A + X 1

Today, Patrick and Mikyzptlk are discussing A + X 1, originally released October 31st, 2012.

Patrick: We here at Retcon Punch haven’t made any decisions about Marvel NOW. The concept is so different from DC’s line-wide relaunch with the New 52, but the spirit is the same: “it’s okay, new readers, we’ll tell you where to start.” So it’d be downright hypocritical of us not to give some of these titles a fair shake. We appealed to our readers for suggestions on which series to cover (haven’t cast your vote? like voting twice? here’s a link to the poll!). Whatever ends up happening, we’d like to wait until there are a few issues in the bank before launching into the close readings – but then I picked up A + X. The format of A + X is simple: two unrelated stores, each featuring one X-men and one Avenger. Combining of both Avengers and X-men summons all kinds of insane continuity concerns, not least of which being the A vs. X series that ran this summer. But the Q&A section jammed into the title page works to alleviate those fears:

Q: So, where do these stories take place in each character’s continuity?
A: STOP THINKING SO MUCH! It fits in where it fits in! It’s enough to know that these stories ROCK! Now, GET READING.

A little bossier than I prefer my comics, but okay – let’s put that to the test. Without context, and with no deep knowledge of these character’s continuity, do these stories ROCK?

Captain America & Bucky + Cable in Fight for the Future

Patrick: We begin in 1943, as Captain America and Bucky receive instructions on their latest mission: stop Atticus Trask from burying a Nazi Robot in the ground. Seems straightforward enough, but when they arrive on the scene, they realize the Nazi Robot is enormous and guarded by plenty of smaller Nazi Robots. (We realize that the large Nazi Robot is actually a sentinel and Trask is from the 21st Century, but Instagram jokes go right over Cap’s head – that’s dramatic irony for you.) Time-traveling Mutant Cable appears and Trask activates his Nazi Sentinel – hilariously with a series of punch cards that identify present-day mutants as targets, including Cable. Our heroes work together to blow up the Nazi Sentinel’s head, burn the punch cards and apprehend Trask. His mission completed, Cable disappears… without giving away too much about the future.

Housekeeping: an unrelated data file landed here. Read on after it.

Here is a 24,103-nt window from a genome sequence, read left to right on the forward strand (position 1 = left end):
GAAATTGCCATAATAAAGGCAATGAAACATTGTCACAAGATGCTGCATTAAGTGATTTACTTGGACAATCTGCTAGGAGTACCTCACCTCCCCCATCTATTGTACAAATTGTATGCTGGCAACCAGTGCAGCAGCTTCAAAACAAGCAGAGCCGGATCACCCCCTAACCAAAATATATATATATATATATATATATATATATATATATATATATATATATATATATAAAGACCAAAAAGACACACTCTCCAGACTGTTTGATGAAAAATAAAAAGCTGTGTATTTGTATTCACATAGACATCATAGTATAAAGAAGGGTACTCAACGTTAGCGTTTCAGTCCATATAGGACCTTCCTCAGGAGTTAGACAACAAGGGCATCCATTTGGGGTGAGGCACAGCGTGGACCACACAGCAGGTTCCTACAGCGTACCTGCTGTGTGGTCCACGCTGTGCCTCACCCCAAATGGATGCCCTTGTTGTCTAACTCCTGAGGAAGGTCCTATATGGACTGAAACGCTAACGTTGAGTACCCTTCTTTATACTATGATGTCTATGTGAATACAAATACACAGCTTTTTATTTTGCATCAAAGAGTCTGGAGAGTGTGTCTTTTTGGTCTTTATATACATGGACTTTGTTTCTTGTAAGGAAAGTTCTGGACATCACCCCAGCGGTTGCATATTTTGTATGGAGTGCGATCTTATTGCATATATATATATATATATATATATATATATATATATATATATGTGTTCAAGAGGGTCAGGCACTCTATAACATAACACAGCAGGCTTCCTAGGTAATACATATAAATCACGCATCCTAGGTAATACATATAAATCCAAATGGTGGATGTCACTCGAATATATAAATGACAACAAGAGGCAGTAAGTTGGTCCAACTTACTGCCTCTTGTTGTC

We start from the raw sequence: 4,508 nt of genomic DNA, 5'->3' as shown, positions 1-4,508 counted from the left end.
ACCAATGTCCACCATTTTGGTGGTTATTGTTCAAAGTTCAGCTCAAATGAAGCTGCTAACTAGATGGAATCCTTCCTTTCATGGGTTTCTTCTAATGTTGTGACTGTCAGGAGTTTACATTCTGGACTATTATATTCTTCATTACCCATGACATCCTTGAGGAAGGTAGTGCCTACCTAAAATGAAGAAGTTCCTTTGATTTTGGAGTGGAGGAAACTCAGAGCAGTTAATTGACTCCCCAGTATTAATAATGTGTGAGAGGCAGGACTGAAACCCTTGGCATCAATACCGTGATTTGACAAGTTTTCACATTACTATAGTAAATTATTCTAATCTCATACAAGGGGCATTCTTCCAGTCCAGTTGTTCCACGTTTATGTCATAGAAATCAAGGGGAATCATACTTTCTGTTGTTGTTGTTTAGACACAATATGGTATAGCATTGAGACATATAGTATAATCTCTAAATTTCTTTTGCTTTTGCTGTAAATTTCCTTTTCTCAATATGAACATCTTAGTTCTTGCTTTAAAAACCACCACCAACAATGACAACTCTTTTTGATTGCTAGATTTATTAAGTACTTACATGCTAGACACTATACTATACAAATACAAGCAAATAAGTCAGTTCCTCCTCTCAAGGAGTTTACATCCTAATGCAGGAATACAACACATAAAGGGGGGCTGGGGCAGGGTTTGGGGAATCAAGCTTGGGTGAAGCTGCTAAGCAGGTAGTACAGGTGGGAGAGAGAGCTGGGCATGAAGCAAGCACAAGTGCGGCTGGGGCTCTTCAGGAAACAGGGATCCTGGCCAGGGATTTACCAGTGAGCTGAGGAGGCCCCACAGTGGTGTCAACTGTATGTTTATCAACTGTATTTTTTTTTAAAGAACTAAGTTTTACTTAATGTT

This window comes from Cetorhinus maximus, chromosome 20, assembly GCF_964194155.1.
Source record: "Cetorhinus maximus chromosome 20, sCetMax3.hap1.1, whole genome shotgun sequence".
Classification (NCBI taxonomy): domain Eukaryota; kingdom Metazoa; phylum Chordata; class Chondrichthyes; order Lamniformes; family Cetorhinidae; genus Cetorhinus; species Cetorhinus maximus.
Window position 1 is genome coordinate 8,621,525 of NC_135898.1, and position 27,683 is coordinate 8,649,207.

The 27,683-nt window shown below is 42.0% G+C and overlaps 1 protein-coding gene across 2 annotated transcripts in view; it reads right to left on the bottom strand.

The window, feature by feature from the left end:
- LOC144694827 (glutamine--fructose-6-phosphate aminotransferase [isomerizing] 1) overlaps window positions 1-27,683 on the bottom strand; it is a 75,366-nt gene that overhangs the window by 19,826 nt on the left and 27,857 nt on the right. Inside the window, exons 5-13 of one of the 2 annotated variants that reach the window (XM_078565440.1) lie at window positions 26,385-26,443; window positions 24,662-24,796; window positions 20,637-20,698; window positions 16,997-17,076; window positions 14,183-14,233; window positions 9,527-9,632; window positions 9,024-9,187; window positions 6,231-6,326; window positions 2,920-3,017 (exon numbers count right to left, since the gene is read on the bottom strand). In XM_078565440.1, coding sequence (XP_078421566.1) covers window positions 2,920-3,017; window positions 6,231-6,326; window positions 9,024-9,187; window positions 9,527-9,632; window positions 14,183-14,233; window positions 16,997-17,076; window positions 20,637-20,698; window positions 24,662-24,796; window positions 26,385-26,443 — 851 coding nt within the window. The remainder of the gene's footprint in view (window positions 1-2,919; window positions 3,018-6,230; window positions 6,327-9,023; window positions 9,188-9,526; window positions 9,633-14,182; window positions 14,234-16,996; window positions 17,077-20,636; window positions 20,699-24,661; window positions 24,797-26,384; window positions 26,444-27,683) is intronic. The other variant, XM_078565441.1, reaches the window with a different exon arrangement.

Writer Dan Slott has a solid handle on what makes this sort of time travel wankery funny. I absolutely love the little anachronisms scattered throughout this story. Specifically, there’s a moment where Trask takes a picture of the Nazi Sentinel for the sole purpose of confusing people.

2010s’ technology emulating art from the 70s to document a robot in the 40s that was designed in the 90s (or 80s or whenever the sentinels started marching around). Hey, if you’re going to do time travel, you may as well have fun with it.

Also fun is matching the polar opposite personalities of Captain America and Cable. Cable is brash and loud, stupid but effective (he’s a Rob Liefeld creation, after all). But Cap is all about planning, strategy, compassion. There is one thing they both have in common, however: duty. They’re both soldiers with their own missions – one to defend America, and the other to preserve the timeline.

None of this is explored in great detail, as most of the pages are given over to some kinetic action sequences. Ron Garney’s art never veers into anything too ambitious, but some of the more dynamic action pieces are made so by the dramatic inking and coloring. I guess I should expect no less when three dudes are credited with inking just this one story (Danny Miki, Cam Smith and Mark Morales). I really like the action beat where Cap blocks a blast from the Nazi Sentinel’s whatever-laser-thing. The lighting and effects here are just great and make the whole sequence dance right off the page.

Look at that – the energy sparking around on Cap’s shield casts a red glow on his face and chest. Nice color work, Will Quintana.

Mostly though, I had fun with the first half of this issue. Mik, did you enjoy this breezy WWII adventure as much as I did?

Mikyzptlk: I did Patrick, and more than I thought I would actually. I didn’t think I’d be into this story simply because I’m really not a huge fan of either character. I find Cable interesting in that he’s a time traveler from “the” future but other than that he’s a big guy with guns. I’m not even sure what his mutant powers are. As for Captain America, while I don’t hate him by any means, I don’t exactly find him to be the most interesting character either. I followed Ed Brubaker’s run on the book for many years because I’m a fan of the writer more than I am of Cap. Brubaker really started to pique my interests when he decided to bring Bucky Barnes back to life during his incredible “Winter Soldier” run. I loved reading his take on Bucky, his transformation into the Winter Soldier and eventually into Captain America. Brubaker turned a once forgotten hero into a character worthy of being the subtitle of the next Captain America feature film. I mention that because, as in Brubaker’s run, Bucky is where this story really interests me.